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  • Kinesis KB500USB-BLK Advantage USB Contoured Keyboard (Black)
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Kinesis KB500USB-BLK Advantage USB Contoured Keyboard (Black)

by Kinesis
170 customer reviews
| 24 answered questions

List Price: $299.99
Price: $269.00 & FREE Shipping. Details
You Save: $30.99 (10%)
Only 5 left in stock.
  • Advanced ergonomics PLUS on-board programmability
  • Compatible with both PC and Mac operating systems
  • Instant configuration for Windows, Mac and non-Windows PC operating environments, includes Windows and Mac legended keys.
  • Integrated two-port USB hub
  • USB devices can be hot-plugged safely
19 new from $259.99 1 used from $225.00
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$269.00 & FREE Shipping. Details Only 5 left in stock. Sold by Scharf Industries LLC and Fulfilled by Amazon in easy-to-open packaging. Gift-wrap available.

Frequently Bought Together

Kinesis KB500USB-BLK Advantage USB Contoured Keyboard (Black) + Evoluent VerticalMouse 4 "Regular Size" Right Hand (model # VM4R) - USB Wired
Price for both: $357.00

Buy the selected items together

Product Description

The Advantage USB contoured keyboard sets a new standard for ergonomic keyboards. The Advantage line incorporates the same advanced ergonomic design as our other contoured keyboards and delivers additional features not found on other USB keyboards.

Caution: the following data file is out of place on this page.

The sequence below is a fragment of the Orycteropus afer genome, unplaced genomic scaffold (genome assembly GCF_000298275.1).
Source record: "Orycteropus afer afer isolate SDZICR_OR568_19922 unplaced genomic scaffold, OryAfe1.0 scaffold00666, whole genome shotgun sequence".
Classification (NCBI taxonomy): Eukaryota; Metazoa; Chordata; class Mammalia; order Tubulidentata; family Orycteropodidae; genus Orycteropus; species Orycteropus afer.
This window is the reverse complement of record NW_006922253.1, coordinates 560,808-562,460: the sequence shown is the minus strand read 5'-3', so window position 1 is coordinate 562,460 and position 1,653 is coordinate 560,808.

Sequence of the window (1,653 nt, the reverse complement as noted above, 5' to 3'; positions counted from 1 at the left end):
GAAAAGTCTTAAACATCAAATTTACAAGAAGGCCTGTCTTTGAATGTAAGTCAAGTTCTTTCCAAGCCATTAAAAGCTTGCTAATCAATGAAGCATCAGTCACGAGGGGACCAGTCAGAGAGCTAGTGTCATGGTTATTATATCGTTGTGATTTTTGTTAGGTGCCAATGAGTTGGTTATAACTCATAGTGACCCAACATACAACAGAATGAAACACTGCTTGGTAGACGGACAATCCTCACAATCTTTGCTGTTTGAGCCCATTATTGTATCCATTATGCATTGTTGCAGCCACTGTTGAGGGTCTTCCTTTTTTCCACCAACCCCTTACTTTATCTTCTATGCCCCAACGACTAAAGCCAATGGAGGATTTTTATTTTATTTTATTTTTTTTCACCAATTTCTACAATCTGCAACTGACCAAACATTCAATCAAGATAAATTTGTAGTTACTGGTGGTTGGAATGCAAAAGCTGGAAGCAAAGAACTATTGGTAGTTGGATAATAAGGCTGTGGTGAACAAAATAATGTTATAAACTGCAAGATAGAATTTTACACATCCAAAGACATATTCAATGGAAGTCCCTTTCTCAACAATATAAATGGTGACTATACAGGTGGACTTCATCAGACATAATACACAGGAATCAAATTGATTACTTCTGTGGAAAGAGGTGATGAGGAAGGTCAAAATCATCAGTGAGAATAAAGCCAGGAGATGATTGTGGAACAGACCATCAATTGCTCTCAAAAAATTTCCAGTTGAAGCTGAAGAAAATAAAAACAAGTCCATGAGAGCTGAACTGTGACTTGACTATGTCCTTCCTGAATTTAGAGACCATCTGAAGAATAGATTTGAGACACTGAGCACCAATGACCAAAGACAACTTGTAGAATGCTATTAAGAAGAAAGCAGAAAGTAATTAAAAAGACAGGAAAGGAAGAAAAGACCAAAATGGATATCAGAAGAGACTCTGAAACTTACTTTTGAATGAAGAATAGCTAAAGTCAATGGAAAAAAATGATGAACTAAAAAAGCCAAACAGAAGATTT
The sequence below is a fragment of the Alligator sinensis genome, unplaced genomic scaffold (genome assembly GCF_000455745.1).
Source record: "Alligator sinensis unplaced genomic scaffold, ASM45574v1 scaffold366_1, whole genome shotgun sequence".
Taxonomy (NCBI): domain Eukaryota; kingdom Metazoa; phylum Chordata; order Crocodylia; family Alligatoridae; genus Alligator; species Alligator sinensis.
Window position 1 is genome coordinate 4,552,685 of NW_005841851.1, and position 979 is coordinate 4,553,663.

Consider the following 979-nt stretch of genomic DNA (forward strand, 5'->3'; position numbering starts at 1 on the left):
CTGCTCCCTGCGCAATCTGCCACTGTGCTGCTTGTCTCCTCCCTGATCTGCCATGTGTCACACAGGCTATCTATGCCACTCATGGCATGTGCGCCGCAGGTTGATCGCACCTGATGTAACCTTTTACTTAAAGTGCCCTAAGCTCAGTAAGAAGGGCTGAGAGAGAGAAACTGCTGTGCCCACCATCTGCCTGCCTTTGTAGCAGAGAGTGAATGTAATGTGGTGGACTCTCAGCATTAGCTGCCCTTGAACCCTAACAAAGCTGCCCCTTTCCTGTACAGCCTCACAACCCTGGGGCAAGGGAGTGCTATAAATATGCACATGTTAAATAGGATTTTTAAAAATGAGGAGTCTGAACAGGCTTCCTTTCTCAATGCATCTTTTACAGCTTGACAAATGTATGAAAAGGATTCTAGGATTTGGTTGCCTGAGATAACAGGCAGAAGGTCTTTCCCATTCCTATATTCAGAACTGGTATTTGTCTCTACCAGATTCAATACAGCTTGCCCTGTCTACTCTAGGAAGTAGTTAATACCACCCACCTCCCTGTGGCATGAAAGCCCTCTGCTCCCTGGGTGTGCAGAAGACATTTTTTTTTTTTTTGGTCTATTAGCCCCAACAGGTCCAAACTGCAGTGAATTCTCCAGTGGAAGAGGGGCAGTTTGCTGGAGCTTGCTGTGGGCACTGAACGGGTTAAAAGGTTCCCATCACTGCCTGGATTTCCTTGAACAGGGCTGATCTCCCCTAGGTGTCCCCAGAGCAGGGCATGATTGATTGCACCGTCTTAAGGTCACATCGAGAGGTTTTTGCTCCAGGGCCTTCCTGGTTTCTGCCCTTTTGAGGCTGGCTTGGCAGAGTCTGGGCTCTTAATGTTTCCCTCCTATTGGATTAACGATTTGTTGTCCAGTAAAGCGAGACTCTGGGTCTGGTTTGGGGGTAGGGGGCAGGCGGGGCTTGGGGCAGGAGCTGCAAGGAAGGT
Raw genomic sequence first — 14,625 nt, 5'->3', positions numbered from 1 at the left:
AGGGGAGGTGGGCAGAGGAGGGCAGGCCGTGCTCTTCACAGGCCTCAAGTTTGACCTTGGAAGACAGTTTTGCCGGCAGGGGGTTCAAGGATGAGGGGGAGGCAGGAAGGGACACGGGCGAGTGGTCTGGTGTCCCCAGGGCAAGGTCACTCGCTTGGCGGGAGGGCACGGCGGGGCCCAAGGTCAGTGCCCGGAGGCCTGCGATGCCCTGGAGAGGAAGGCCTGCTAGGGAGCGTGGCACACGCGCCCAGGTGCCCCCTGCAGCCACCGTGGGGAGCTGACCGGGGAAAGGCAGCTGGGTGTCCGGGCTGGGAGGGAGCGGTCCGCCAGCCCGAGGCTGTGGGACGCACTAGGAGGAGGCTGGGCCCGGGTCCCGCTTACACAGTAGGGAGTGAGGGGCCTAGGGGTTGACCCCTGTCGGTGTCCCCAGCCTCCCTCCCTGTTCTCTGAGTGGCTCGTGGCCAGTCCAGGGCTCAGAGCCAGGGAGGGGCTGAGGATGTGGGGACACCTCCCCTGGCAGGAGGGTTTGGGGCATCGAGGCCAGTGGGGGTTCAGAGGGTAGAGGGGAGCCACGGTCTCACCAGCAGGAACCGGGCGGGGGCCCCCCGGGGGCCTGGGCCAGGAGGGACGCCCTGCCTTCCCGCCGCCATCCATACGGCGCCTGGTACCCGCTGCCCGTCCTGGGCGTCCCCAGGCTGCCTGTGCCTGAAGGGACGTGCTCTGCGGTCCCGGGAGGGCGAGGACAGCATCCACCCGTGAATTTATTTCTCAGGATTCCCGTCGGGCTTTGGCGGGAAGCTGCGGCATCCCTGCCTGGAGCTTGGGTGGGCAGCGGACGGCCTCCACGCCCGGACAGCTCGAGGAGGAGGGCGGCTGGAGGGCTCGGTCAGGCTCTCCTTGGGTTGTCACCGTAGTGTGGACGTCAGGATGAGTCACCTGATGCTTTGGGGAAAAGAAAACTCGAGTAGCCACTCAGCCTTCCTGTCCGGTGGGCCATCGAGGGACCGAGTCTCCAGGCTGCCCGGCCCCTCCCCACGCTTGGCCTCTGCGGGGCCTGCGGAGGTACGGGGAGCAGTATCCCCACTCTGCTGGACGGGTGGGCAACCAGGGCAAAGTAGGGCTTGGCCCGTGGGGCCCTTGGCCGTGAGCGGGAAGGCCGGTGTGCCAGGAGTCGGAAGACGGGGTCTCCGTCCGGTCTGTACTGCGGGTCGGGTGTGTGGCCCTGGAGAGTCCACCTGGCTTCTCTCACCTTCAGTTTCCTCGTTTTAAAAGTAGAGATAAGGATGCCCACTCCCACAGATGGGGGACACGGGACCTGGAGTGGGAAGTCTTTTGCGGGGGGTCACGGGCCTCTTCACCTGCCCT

Product Details

  • Product Dimensions: 18.5 x 10.8 x 4 inches
  • Shipping Weight: 3.4 pounds (View shipping rates and policies)
  • ASIN: B000LVJ9W8
  • Item model number: KB500USB-BLK
  • Average Customer Review: 4.4 out of 5 stars  See all reviews (170 customer reviews)
  • Amazon Best Sellers Rank:
  • Product Warranty: For warranty information about this product, please click here
  • Date first available at Amazon.com: July 19, 2004

Customer Questions & Answers

Customer Reviews

Most Helpful Customer Reviews

92 of 94 people found the following review helpful By Ed TOP 500 REVIEWER on November 1, 2007
As someone who learned to type on a Smith Corona typewriter and spent nearly a decade in IT, I have used many keyboards. Whenever I begin a new job, I ditch the keyboard and mouse that's provided for me and replace it with my Kinesis contoured keyboard and Kensington trackball. I just hope motherboards continue to support PS/2 inputs a little while longer cuz that's how old my Kinesis is.

It took me about 2 weeks to get fully adjusted to using the Kinesis, but if you are patient, it will not only pay off with better ergonomics, but speed. I can probably type 5-10WPM faster with the Kinesis than with any other keyboard. Co-workers walking by my desk always thought I'd been over-caffeinated because of how fast I was typing. My only caution to you is if you have root privileges and are learning on a Unix or Linux system. Watch those typos! The only bummer about my version is that it's not USB and doesn't have a Windows key. I personally don't use the macro's but it's extremely useful for developers. One of the companies I used to work for would order them for developers and sysadmins at their request; they all requested them. The new Kinesis Advantage is USB and includes a Windows key. Even with the minor drawbacks on my version, I still preferred it when having to work 8-10 hours/day. I got used to creating shortcuts for everything in Windows.

Another funny advantage to the Kinesis is it keeps other people from "driving" your computer. It's hilarious watching people look for the Enter and Backspace keys like they have never typed before in their lives. Tee hee! Seriously though, this is the best ergonomic keyboard on the market. Now all they need to do is add some multimedia keys, add backlighting, and drop the price by $200 and I'll update mine!